For startup assets, you should work with your accountant to decide which costs can be deductible in the current year under the $5000 cap and which may be amortized over a specific period. In the latter case, you will deduct a particular amount of depreciation expense during each year of the amortization period.
You can break pre-startup expenses into the following areas:
- Research and development costs
- Fees such as installation fees, deposits, licenses, permits, legal fees, professional fees, insurance, office supplies
- Pre-launch marketing materials, logo, brochures, website, and other promotional materials
- Pre-operational training or labor costs
- Additional miscellaneous costs specific to the nature of the business
Research and Development
This expense area that can be challenging for startups is the capital requirements for product development. For certain ventures, building early versions of the product require extensive research and development. I cannot tell you how many times founders despair over forecasted costs for creating new technology. Sometimes, especially when the hardware is involved, finding a way to navigate the development costs can be tricky. However, whether it be software or hardware, it behooves the founding team to plan development in cost-effective steps. Each step focuses on increasing the fidelity of the product so you can build support for future innovation.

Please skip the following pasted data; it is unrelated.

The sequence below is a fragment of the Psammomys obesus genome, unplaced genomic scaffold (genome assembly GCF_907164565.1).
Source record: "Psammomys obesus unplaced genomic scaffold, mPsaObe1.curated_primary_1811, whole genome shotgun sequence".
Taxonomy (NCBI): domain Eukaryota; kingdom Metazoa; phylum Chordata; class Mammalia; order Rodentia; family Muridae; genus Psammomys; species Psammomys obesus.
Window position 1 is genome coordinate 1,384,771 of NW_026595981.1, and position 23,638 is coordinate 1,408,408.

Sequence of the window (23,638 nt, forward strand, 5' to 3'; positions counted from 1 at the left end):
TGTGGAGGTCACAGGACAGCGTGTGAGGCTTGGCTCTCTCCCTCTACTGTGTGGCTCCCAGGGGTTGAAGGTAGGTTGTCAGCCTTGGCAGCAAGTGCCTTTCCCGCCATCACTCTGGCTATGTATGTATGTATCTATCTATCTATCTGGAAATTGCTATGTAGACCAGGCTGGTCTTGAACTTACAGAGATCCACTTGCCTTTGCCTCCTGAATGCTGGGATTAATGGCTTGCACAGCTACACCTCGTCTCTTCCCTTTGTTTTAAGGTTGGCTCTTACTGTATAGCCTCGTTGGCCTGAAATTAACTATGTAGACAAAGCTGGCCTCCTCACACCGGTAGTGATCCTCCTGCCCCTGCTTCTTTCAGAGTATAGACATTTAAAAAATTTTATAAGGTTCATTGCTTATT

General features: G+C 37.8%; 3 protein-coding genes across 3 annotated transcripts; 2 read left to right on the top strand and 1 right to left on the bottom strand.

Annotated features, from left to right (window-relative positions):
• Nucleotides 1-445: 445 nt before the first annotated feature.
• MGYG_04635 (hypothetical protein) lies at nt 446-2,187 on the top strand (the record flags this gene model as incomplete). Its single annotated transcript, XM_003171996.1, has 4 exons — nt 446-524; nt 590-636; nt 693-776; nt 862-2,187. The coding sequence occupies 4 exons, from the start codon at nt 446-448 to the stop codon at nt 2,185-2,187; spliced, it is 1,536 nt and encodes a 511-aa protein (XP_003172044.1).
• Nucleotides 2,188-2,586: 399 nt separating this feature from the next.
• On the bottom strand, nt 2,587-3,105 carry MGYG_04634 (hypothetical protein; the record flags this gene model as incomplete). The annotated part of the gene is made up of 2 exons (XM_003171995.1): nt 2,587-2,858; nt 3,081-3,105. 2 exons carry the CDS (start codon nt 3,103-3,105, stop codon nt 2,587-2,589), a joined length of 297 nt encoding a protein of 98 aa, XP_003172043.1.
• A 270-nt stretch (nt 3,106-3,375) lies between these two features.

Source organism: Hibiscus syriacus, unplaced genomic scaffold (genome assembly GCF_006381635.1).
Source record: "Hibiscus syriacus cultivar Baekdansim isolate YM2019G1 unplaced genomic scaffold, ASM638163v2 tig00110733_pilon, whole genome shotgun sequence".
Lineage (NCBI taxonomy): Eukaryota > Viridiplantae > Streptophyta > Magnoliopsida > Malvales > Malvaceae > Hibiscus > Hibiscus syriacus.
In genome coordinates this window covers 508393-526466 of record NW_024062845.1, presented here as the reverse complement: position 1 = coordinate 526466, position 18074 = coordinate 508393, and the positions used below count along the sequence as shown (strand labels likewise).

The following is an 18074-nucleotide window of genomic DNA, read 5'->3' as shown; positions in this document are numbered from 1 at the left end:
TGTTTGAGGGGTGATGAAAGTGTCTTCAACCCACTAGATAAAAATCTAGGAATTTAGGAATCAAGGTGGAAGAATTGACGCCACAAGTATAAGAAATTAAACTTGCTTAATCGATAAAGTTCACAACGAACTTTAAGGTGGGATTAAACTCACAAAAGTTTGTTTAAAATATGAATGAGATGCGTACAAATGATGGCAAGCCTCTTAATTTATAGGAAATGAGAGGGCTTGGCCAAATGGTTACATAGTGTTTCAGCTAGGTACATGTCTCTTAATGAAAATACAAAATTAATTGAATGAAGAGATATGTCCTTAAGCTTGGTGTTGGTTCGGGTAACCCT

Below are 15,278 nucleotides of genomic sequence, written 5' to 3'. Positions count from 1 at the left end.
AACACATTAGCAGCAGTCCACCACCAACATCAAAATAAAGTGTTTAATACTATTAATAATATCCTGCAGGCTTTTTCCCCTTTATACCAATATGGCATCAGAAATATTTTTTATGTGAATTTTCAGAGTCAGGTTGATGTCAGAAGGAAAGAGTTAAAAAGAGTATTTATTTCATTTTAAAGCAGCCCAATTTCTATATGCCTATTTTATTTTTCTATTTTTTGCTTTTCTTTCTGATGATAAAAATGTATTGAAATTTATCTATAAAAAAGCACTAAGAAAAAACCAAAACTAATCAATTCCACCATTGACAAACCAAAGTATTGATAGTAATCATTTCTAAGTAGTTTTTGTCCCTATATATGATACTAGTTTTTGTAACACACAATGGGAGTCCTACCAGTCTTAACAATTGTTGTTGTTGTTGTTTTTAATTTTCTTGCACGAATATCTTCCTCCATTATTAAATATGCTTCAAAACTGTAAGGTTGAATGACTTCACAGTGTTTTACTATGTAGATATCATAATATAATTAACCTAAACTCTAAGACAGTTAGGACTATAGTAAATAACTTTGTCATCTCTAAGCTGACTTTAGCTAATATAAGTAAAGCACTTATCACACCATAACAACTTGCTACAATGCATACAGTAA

Typically R & D startup expenses may include:
- Hardware and supplies to build your prototype.
- Costs of leasing computers used for R&D activities.
- Fees to third-party contractors to support early product development.
Founders working in specific technological areas may be eligible for a US Research & Experimentation Tax Credit that allows you to deduct these expenses up to $250,000 if your startup qualifies.